In volume 2 of the Fullmetal Alchemist manga, we’re introduced to a character named Scar. Scar is a murderer. He’s out killing alchemists in the name of his god claiming what they’re doing is a violation of his god’s law. Is what he’s doing Biblical? My short answer is “Absolutely not.” My long answer…is this article.
Scar is going after those he feels violate the laws of his god, those he feels are violating the nature of the universe through their use of alchemy to manipulate life. Does God want us to kill people? Take a life for people who act in violation to what we consider to be God’s law? In the Old Testament, we see instances where the death penalty is instituted. Examples? Rape (Deuteronomy 22:25-27), bearing false witness in court (Deuteronomy 19:15-21), murder (Leviticus 24:17), blasphemy (Leviticus 24:10-16). Wait a minute, wait a minute. Isn’t that what Scar is trying to accomplish – putting to death those who he believes are blasphemers? Not so fast. A few things to understand here.
First, God was their government at the time. To go against God during this time was to go against their government and give support to God’s enemies. In other words? It was treason. Treason even to this day in the US is punishable by death. As a member of that tight community under Moses, you were bound to the Lord. Those who did not, including one such as the person in the story who was half-Egyptian and may have had ties to their previous enemies, needed to be stopped. Second, we don’t know the extent of what this man in Leviticus 24:10-16 did when he cursed others. Did he try to invoke the wrath of another god to harm his neighbors? Did he threaten others? Did he insult God? Did he threaten to destroy God’s chosen leaders? What he specifically said is lost to history, but we know it was powerful and blasphemous. Words carry meaning and the nature of his crime fits the punishment, especially since again we don’t know exactly what he said. Again, this was God’s people’s government (i.e. judges with Moses as top earthly judge) putting to death one who appeared to commit treason. Third, we know from the full Biblical narrative that the Lord has been able to save those who have blasphemed His name (ex. Paul, Solomon), so this law is not a sweeping decree which applies in all circumstances but was to be applied by the early nation of Israel which, as previously discussed, was a theocratic nation.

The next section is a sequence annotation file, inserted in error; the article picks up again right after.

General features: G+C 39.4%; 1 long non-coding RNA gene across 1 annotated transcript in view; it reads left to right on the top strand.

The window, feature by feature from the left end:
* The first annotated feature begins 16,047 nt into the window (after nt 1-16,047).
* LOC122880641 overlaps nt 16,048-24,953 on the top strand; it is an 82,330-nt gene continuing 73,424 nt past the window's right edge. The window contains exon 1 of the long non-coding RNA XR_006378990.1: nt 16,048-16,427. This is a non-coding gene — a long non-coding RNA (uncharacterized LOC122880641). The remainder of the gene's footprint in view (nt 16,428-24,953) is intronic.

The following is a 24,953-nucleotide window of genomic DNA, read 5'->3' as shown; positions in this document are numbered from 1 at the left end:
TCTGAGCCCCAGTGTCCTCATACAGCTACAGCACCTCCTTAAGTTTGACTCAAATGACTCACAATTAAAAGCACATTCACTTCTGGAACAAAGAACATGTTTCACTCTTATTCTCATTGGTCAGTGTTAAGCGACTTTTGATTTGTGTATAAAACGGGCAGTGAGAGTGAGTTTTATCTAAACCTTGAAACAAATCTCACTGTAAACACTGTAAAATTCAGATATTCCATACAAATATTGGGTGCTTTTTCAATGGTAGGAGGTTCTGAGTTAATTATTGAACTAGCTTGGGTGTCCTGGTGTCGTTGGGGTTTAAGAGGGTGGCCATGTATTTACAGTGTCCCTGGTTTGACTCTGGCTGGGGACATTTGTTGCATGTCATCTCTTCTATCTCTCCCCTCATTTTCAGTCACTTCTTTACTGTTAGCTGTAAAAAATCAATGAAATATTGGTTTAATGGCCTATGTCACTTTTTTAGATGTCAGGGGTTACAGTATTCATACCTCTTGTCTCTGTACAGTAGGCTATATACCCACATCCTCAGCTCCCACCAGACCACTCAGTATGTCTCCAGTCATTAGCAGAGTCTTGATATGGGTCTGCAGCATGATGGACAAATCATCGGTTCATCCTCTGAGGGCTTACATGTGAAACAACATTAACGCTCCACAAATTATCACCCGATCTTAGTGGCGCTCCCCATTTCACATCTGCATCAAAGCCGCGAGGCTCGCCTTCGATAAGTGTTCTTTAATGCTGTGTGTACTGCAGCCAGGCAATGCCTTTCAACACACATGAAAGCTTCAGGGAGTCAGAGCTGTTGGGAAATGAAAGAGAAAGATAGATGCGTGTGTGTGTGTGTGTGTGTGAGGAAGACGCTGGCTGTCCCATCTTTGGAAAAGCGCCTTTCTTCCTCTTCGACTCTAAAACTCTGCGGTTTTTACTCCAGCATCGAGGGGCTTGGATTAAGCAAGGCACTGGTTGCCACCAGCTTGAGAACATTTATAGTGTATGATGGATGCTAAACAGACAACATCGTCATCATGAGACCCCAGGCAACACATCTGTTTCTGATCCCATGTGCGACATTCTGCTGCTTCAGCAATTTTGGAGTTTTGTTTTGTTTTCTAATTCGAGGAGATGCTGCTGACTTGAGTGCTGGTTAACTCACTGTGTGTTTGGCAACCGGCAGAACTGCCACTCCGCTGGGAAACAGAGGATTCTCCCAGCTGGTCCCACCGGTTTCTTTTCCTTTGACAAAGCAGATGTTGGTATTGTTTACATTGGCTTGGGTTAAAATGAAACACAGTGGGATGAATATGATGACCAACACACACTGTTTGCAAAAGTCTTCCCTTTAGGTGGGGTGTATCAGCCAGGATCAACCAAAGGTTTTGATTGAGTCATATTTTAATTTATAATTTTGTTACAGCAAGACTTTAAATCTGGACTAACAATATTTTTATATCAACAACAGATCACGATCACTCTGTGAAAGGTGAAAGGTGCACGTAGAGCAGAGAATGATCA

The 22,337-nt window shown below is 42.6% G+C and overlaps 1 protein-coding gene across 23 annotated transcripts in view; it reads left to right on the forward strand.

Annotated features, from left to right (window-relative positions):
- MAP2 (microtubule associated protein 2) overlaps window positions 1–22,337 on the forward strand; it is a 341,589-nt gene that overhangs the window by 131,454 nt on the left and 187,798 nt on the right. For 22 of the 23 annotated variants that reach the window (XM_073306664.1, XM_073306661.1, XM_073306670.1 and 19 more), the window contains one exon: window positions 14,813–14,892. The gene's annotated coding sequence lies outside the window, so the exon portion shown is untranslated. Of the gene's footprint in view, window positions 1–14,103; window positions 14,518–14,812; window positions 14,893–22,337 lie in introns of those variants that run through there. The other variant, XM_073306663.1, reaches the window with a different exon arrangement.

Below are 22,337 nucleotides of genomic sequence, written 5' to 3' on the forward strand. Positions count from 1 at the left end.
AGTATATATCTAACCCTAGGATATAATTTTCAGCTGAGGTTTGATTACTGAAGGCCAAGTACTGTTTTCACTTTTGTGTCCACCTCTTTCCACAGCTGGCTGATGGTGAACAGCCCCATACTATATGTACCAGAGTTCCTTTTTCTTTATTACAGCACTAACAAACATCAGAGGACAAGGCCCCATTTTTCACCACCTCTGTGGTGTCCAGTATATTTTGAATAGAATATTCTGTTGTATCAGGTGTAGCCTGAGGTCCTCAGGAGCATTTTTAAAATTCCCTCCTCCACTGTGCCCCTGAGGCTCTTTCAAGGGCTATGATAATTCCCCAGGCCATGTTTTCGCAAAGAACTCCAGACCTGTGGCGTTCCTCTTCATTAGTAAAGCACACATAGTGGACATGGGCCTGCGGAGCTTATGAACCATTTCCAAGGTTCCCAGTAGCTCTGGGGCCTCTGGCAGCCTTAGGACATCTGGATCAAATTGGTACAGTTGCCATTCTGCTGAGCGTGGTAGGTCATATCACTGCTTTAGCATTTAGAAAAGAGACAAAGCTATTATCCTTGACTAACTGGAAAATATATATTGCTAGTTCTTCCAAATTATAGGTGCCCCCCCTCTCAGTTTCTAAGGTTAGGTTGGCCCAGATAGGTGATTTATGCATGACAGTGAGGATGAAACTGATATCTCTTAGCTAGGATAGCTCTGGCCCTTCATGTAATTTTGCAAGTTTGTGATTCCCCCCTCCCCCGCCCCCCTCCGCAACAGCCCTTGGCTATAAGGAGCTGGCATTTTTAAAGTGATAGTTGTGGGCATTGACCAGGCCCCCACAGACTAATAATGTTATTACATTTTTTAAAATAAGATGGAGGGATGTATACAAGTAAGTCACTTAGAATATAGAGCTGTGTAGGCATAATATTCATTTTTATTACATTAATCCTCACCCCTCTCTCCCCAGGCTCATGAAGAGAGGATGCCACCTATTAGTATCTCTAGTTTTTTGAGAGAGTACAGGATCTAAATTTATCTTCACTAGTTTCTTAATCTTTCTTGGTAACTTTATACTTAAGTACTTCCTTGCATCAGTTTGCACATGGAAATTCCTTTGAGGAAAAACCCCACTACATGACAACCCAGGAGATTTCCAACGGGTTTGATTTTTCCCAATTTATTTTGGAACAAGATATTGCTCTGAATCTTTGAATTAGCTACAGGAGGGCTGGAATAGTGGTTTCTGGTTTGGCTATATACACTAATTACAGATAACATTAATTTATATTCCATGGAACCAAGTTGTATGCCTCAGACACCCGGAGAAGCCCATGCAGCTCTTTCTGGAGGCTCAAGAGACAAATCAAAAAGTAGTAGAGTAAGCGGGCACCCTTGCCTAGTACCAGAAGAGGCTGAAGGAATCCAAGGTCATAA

So, what would the Lord want us to do with those who blaspheme His name and oppose Him? As Christ points out, we are to love our enemies (Matthew 5:43-48). This includes our spiritual enemies. In my recent manga & theology piece on Trigun, I wrote:
In Matthew 5:43-48, Jesus said to love your enemies. He said to do so to prove you are one of God’s sons. He said to do so as a reminder that this sets us apart from those who do not know Christ. When a person displays this kind of Christ-like love, forgiveness of their enemies, radical abandonment of what we as a culture would want us to do – we take notice.
The blasphemer is our enemy. As Vash does in Trigun and Christ calls us to do in Matthew, we are to love them. Does that mean we want them to continue blaspheming God’s name? Absolutely not. Christ calls us to approach and rebuke others in love if they sin (Matthew 18:15). This includes the blasphemer, the one we feels violates our faith. If they are a fellow believer – we are to rebuke them in love. Talk to them about their sin, calmly, and try to remind them of what they should be doing, of God’s plan for them, of the detriment of their sin to themselves and those around them. Now that applies to the believer, but what of the unbeliever who insults our God? The previous comment about loving your enemy still applies! Christ displayed love to a Samaritan woman (John 4:1-26) and reminded us that our neighbors we are to love includes those who are not like us (Luke 10:25-37). We are to show such Christ-like love.
Is Scar justified in his murderous rampage against blasphemers? Absolutely not and he should be condemned for his actions.